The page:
Transformers: Earth Wars - Day 7

If I was imagining my perfect Transformers game, I'd probably imagine something with plenty of explosions, as cheesy as possible, and the ridiculous action dialled up to 11.

A build and battle strategy game wouldn't even cross my mind.

But that's what Transformers: Earth Wars is. Is it an uneasy marriage, or the combination we never knew we wanted?

That's what I'll be attempting to figure out over the next seven days, as I play the game and report back with my findings to you lovely readers.

First impressions

Anyone who played Rival Kingdoms will know that Space Ape is pretty good at this stuff.

The UI's nice and clear, you're gifted lots of currency early on, and a satisfying loop of building, resource gathering, and battling is immediately established.

In fact, if you like both Rival Kingdoms and Transformers, you should stop reading this right now and get the game.

Because that's what this is, if you'll forgive me being reductive - Rival Kingdoms, with the fantasy layer discarded and replaced with robots in disguise.

All the key changes stem from the Transformers theme, which is the right way to approach things.

You can choose between Autobots and Decepticons. Squads are smaller to allow for the individual team roles and abilities of the Transformers to shine in battle. You can generate new characters - many of them iconic - using Crystals.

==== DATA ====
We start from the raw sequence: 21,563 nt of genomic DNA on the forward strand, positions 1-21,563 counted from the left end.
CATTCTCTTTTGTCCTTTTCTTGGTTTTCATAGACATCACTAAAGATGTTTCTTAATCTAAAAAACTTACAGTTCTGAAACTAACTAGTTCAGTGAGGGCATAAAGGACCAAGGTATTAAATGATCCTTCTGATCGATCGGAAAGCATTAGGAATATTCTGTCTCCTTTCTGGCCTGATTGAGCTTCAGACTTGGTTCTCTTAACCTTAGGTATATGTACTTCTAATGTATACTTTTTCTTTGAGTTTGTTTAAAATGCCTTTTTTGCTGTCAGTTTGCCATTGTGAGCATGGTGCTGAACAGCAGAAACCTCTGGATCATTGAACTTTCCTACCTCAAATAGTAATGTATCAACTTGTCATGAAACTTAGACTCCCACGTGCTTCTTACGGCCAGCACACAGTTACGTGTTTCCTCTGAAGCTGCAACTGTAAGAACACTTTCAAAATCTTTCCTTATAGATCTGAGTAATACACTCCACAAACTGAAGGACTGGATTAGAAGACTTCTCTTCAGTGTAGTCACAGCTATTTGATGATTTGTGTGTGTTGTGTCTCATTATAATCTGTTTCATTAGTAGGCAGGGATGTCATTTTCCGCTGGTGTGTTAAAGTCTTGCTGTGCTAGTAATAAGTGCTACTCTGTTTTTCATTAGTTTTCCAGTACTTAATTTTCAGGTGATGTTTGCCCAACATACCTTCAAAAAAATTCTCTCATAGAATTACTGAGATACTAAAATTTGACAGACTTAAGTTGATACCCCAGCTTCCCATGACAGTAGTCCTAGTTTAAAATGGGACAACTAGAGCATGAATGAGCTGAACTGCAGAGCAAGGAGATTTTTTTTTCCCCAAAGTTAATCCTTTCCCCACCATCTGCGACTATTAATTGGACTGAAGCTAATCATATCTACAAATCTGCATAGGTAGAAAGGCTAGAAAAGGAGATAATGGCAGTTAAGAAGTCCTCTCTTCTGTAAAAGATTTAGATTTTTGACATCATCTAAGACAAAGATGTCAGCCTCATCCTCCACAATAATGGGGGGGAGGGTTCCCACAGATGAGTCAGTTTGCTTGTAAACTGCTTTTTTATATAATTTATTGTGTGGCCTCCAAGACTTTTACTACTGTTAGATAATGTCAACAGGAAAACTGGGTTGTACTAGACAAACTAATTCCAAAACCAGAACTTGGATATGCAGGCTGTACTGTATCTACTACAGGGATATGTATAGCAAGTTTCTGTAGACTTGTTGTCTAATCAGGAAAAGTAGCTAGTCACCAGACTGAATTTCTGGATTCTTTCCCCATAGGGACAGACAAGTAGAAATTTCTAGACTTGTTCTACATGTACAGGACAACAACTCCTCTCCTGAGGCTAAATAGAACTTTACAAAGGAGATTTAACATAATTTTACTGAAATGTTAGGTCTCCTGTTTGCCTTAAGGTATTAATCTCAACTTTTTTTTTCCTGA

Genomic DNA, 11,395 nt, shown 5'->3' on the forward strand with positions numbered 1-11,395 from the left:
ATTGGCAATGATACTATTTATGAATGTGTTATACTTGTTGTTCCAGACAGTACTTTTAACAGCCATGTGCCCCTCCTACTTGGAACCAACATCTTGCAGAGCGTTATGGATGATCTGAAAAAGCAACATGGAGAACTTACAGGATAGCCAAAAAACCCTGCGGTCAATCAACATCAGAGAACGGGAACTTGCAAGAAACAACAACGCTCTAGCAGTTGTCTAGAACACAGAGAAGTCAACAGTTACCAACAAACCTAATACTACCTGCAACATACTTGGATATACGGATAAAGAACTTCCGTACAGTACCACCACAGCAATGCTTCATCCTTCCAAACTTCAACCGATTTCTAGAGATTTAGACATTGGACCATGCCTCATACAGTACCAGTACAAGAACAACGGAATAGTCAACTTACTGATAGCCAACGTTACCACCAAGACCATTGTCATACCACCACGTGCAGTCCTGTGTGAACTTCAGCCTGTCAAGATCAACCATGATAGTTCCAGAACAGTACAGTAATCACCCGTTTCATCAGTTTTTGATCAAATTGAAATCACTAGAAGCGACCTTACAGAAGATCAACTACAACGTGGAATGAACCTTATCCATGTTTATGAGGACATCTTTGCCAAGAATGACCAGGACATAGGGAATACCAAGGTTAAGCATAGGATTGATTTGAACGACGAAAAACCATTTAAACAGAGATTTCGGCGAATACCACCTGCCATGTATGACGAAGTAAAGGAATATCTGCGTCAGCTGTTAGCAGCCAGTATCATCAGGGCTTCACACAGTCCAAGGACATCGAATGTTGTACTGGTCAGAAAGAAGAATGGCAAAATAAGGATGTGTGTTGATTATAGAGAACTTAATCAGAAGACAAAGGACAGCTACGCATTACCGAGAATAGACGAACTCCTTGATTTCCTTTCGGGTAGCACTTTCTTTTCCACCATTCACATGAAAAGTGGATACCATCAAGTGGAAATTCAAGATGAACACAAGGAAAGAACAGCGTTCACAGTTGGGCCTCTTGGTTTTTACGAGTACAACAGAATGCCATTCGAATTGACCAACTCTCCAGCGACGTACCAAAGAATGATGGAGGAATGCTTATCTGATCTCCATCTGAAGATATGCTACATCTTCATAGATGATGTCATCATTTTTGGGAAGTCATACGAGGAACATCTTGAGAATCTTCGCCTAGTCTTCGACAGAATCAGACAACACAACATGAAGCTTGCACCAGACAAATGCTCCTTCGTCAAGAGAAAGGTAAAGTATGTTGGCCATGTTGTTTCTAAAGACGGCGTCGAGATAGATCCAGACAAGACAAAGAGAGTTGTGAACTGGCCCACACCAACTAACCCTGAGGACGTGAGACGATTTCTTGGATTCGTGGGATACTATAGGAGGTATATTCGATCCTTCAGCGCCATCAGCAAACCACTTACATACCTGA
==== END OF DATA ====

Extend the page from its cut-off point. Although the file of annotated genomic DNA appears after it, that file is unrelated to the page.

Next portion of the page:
And they're well implemented, too. Your squad rolls out into the battlefield in vehicle form, before transforming into hulking behemoths.

You can also check out the intricate 3D models of all your Transformers to see the transformation animation up close, like a virtual toy collection.

The only downside at this point is that a build and battle game heavily relies on the environment in which it is based. And what's the most boring, least defined part of the Transformers universe? Its world.

So right now, things are pretty stale in terms of locales.

Whether this changes as you progress remains to be seen, or maybe I'll simply cease to care about the environment as its destruction becomes more spectacular.

Let's return in a couple of days to find out.

Day 5 – Destroy all Autobots

I'm not a particular Transformers fan, so I thought all the character-based touches in Earth Wars would be lost on me. At first, they probably were.

But, having now played the game for a little while, I'm starting to appreciate them more.

I've levelled up my Shuttle so that I can now bring four of my nastiest Decepticons into battle, and am beginning to appreciate the unique abilities and transformations of each - be it Tantrum's transition from big robo-man to raging robo-bull, or Megatron's rallying Inspiring Charge.

I've also joined an Alliance of quite serious Decepticon players, who send in-character messages such as "Decepticons! Transform and roll out!" and "Crush the Autobots into submission."

Call me impressionable, but I've never hated those goody-two-shoes Autobots more. I will give my life to end theirs.

But in all seriousness, the division between Autobot and Decepticon players - simple and crude as it is - has made the Alliance component compelling in a way that most games can't compete with.